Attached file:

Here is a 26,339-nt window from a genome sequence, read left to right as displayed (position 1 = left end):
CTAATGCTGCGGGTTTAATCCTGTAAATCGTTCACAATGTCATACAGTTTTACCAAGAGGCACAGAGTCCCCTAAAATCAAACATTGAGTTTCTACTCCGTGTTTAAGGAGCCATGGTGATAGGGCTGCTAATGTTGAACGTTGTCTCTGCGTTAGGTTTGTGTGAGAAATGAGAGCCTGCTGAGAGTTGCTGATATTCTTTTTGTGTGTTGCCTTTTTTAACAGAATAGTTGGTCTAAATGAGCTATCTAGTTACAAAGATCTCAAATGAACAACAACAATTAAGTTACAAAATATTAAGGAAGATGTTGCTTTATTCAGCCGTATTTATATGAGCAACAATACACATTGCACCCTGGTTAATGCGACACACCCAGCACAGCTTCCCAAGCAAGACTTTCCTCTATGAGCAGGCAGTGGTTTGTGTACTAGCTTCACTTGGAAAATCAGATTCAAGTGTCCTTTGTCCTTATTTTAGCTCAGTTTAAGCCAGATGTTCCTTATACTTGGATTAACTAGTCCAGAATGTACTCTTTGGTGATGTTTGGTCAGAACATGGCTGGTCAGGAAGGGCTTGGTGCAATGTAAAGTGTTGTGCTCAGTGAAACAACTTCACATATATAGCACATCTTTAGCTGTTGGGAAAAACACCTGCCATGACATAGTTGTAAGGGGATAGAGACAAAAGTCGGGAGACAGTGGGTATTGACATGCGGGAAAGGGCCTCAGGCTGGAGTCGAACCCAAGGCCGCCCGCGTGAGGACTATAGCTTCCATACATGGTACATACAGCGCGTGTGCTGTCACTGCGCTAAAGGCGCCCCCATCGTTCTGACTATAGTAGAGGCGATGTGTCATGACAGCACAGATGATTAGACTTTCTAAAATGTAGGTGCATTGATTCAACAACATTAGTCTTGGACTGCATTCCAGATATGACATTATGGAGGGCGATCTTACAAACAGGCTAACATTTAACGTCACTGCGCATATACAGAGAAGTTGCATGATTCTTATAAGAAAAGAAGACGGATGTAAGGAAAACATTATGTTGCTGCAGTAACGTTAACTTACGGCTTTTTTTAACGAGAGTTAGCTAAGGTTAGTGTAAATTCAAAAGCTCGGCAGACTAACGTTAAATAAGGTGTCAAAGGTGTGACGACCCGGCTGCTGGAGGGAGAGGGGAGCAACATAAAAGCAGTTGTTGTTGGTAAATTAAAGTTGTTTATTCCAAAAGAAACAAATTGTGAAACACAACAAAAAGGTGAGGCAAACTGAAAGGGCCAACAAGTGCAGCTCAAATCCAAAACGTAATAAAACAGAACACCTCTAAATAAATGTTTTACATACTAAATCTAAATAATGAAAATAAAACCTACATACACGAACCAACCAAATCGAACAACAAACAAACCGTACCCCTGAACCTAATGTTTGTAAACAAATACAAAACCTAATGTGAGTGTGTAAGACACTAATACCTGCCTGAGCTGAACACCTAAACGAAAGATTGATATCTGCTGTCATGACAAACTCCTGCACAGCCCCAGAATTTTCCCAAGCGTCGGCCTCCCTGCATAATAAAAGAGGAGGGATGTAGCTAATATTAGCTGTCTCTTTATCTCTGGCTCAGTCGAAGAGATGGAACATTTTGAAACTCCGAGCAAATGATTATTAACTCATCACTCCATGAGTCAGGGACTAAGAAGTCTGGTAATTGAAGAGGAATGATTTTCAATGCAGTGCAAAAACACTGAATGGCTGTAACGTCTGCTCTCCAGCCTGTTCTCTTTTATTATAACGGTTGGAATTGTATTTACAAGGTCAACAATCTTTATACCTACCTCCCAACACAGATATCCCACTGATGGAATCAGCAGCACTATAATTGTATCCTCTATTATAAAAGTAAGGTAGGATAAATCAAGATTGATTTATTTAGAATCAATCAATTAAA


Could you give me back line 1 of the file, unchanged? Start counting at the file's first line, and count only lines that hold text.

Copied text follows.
Here is a 26,339-nt window from a genome sequence, read left to right as displayed (position 1 = left end):